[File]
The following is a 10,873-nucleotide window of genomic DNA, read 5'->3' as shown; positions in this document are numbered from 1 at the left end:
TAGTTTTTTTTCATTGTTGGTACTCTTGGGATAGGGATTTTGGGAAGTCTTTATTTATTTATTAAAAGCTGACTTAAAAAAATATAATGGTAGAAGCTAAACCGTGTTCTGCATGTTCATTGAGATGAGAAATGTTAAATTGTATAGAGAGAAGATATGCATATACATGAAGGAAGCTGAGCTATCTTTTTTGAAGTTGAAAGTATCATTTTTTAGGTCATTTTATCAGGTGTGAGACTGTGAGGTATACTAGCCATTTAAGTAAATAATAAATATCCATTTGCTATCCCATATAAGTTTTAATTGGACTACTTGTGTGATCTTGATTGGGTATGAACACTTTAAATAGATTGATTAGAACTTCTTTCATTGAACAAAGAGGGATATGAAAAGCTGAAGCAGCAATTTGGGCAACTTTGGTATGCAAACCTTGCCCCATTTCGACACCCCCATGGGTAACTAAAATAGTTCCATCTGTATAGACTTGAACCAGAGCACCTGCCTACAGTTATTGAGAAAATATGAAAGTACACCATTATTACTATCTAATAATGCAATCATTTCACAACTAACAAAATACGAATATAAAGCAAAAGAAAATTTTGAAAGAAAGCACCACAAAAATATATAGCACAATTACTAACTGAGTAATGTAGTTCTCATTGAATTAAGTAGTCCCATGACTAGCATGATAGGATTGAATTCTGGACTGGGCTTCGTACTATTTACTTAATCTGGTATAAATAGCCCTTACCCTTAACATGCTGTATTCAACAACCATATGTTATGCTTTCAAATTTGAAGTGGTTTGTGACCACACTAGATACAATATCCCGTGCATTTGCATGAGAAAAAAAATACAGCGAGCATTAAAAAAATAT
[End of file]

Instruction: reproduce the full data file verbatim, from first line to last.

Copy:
The following is a 10,873-nucleotide window of genomic DNA, read 5'->3' as shown; positions in this document are numbered from 1 at the left end:
TAGTTTTTTTTCATTGTTGGTACTCTTGGGATAGGGATTTTGGGAAGTCTTTATTTATTTATTAAAAGCTGACTTAAAAAAATATAATGGTAGAAGCTAAACCGTGTTCTGCATGTTCATTGAGATGAGAAATGTTAAATTGTATAGAGAGAAGATATGCATATACATGAAGGAAGCTGAGCTATCTTTTTTGAAGTTGAAAGTATCATTTTTTAGGTCATTTTATCAGGTGTGAGACTGTGAGGTATACTAGCCATTTAAGTAAATAATAAATATCCATTTGCTATCCCATATAAGTTTTAATTGGACTACTTGTGTGATCTTGATTGGGTATGAACACTTTAAATAGATTGATTAGAACTTCTTTCATTGAACAAAGAGGGATATGAAAAGCTGAAGCAGCAATTTGGGCAACTTTGGTATGCAAACCTTGCCCCATTTCGACACCCCCATGGGTAACTAAAATAGTTCCATCTGTATAGACTTGAACCAGAGCACCTGCCTACAGTTATTGAGAAAATATGAAAGTACACCATTATTACTATCTAATAATGCAATCATTTCACAACTAACAAAATACGAATATAAAGCAAAAGAAAATTTTGAAAGAAAGCACCACAAAAATATATAGCACAATTACTAACTGAGTAATGTAGTTCTCATTGAATTAAGTAGTCCCATGACTAGCATGATAGGATTGAATTCTGGACTGGGCTTCGTACTATTTACTTAATCTGGTATAAATAGCCCTTACCCTTAACATGCTGTATTCAACAACCATATGTTATGCTTTCAAATTTGAAGTGGTTTGTGACCACACTAGATACAATATCCCGTGCATTTGCATGAGAAAAAAAATACAGCGAGCATTAAAAAAATAT